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Sex Transm Infect. 2004 Dec;80(6):498-504.

Seroprevalence of and risk factors for HIV-1 infection among South American men who have sex with men.

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  • 1US Military HIV Research Program and Henry M Jackson Foundation, 1 Taft Court, Suite 250, Rockville, MD 20850, USA.



Sex among men constitutes an important route of transmission for HIV type 1 (HIV-1) in Latin America. Seeking better understanding of risk behaviours in this region, we determined the seroprevalence, potential risk factors, and geographic distribution of HIV-1 among groups of men who have sex with men (MSM).


Seroepidemiological, cross sectional studies of 13,847 MSM were conducted in seven countries of South America during the years 1999-2002. Volunteers were recruited in city venues and streets where anonymous questionnaires and blood samples were obtained. HIV-1 infection was determined by enzyme linked immunosorbent assay (ELISA) screening and western blot (WB) confirmatory tests.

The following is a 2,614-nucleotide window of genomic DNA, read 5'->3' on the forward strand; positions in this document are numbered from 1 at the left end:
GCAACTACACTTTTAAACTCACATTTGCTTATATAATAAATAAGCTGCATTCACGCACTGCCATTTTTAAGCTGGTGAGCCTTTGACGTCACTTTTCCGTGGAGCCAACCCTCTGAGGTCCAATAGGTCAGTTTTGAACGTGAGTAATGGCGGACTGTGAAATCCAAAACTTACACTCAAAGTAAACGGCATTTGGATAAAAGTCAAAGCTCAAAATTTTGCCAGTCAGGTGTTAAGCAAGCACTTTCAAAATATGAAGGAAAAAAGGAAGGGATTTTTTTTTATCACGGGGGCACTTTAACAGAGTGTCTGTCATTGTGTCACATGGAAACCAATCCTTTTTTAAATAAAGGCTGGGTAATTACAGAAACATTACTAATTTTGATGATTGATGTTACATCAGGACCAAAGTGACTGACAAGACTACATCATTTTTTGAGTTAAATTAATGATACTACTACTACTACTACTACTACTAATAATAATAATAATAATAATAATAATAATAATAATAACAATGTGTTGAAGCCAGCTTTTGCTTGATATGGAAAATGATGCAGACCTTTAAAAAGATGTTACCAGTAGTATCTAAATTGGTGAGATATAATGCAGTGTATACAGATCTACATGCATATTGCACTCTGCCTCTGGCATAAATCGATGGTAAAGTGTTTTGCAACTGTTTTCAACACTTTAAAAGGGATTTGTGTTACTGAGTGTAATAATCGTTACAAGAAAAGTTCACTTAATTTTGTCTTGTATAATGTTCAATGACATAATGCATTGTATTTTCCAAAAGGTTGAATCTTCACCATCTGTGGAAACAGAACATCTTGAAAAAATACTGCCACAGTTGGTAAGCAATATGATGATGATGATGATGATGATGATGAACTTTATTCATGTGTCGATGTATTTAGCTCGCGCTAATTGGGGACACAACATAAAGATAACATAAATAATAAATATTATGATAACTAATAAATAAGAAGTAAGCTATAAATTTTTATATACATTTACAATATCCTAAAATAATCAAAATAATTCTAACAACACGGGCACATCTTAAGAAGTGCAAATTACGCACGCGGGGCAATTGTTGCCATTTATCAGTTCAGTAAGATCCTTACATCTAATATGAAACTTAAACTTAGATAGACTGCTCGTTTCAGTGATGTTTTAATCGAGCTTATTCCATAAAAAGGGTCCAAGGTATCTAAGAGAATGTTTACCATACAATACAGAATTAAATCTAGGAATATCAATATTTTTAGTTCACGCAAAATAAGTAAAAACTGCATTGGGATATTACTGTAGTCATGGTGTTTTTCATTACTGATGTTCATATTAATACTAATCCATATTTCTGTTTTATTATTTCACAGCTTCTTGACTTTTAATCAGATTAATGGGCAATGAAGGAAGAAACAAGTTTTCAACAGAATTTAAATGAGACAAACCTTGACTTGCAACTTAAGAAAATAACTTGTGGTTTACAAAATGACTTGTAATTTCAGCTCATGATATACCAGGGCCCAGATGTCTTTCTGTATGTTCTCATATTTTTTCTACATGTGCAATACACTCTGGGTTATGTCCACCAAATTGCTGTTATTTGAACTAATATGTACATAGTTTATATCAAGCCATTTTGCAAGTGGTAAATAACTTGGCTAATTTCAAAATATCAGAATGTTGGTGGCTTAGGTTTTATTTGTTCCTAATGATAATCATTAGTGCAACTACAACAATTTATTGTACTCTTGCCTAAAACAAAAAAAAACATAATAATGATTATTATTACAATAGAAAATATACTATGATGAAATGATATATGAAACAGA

HIV-1 seroprevalence varied widely (overall 12.3%, range 11.0%-20.6%). The highest HIV-1 seroprevalence was noted in Bolivia (20.6%) and the lowest in Peru (11.0%). Predictors of HIV-1 infection varied among countries; however, a history of previous sexually transmitted disease (STD) was associated with a consistent increased risk (ORs=1.9-2.9, AORs=1.8-2.7). Multiple weekly sexual contacts was found to represent a secondary risk factor in Ecuador, Peru, and Argentina (ORs=1.6-2.9, AORs=1.6-3.1), whereas use of drugs such as cocaine was found to increase risk in Bolivia, Uruguay, and Paraguay (ORs=2.5-6.5, AORs=2.6-6.1).


The results of this study illustrate an elevated HIV-1 seroprevalence among MSM participants from Andean countries. A previous STD history and multiple partners predicted HIV-1 infection in the seven countries of South America. In Southern Cone countries, HIV-1 infection was also associated with use of illegal drugs such as cocaine.

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